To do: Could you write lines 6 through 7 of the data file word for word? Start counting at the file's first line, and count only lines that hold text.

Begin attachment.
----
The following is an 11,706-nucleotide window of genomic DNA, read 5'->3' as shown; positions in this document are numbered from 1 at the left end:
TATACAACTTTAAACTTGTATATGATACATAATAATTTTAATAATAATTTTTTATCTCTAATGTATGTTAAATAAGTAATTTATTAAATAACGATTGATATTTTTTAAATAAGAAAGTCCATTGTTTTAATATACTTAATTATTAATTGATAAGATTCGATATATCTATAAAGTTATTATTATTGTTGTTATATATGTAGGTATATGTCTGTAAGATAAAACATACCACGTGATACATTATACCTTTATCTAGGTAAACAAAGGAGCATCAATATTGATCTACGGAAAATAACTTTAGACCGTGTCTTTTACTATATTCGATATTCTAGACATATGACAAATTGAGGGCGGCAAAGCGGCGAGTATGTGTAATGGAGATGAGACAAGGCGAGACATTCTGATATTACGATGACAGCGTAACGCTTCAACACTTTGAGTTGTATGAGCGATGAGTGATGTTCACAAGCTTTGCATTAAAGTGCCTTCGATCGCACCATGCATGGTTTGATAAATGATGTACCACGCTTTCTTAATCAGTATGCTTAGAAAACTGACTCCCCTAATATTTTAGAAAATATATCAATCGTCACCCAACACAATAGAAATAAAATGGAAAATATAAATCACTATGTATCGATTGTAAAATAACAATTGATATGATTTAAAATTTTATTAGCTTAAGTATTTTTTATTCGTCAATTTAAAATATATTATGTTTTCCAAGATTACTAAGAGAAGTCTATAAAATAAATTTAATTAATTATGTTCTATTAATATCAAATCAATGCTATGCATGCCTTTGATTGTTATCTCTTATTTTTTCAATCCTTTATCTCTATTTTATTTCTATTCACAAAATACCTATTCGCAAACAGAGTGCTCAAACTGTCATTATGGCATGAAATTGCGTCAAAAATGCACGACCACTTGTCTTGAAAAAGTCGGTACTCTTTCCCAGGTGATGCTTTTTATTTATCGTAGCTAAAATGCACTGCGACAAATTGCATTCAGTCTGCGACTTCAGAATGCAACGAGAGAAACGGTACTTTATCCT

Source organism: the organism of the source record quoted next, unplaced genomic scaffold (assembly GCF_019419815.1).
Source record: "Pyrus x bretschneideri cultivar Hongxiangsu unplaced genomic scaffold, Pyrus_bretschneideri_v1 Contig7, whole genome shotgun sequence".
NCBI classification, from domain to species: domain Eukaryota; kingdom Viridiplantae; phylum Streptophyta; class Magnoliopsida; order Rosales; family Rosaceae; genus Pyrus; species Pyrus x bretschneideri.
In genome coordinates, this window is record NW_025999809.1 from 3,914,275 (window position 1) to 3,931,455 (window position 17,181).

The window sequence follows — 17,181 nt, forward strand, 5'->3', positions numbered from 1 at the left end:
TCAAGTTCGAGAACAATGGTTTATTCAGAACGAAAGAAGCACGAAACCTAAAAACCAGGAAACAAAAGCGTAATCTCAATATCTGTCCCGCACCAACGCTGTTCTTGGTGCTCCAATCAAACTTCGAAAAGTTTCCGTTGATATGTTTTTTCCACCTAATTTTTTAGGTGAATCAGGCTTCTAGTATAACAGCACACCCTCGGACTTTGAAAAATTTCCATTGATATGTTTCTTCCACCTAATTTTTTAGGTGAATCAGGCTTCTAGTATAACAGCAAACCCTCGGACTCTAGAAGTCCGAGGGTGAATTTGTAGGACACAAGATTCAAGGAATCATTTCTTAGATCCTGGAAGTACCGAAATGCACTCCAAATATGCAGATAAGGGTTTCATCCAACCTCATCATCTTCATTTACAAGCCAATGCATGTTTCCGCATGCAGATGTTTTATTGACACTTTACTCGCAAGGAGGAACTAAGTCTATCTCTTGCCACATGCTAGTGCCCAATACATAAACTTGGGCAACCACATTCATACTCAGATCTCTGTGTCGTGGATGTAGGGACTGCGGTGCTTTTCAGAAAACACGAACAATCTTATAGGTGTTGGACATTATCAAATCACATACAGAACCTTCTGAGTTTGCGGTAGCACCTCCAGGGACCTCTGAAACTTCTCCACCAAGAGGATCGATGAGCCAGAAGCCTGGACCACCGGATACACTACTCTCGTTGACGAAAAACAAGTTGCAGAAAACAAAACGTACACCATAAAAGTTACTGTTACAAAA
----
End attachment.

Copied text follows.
In genome coordinates, this window is record NW_025999809.1 from 3,914,275 (window position 1) to 3,931,455 (window position 17,181).

The window sequence follows — 17,181 nt, forward strand, 5'->3', positions numbered from 1 at the left end: